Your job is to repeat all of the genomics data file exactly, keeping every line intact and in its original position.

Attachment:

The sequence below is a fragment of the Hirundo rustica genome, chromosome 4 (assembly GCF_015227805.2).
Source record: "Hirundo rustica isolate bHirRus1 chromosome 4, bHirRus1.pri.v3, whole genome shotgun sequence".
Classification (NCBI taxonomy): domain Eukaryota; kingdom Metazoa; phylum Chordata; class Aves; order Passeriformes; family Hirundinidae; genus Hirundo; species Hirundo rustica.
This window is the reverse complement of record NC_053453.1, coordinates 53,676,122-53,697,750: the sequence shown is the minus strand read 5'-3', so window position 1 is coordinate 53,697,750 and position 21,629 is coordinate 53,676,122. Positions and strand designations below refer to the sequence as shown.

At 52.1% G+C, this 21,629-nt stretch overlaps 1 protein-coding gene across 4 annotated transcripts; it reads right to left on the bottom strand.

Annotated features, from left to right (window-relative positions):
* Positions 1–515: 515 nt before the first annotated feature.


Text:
The sequence below is a fragment of the Hirundo rustica genome, chromosome 4 (assembly GCF_015227805.2).
Source record: "Hirundo rustica isolate bHirRus1 chromosome 4, bHirRus1.pri.v3, whole genome shotgun sequence".
Classification (NCBI taxonomy): domain Eukaryota; kingdom Metazoa; phylum Chordata; class Aves; order Passeriformes; family Hirundinidae; genus Hirundo; species Hirundo rustica.
This window is the reverse complement of record NC_053453.1, coordinates 53,676,122-53,697,750: the sequence shown is the minus strand read 5'-3', so window position 1 is coordinate 53,697,750 and position 21,629 is coordinate 53,676,122. Positions and strand designations below refer to the sequence as shown.

At 52.1% G+C, this 21,629-nt stretch overlaps 1 protein-coding gene across 4 annotated transcripts; it reads right to left on the bottom strand.

Annotated features, from left to right (window-relative positions):
* Positions 1–515: 515 nt before the first annotated feature.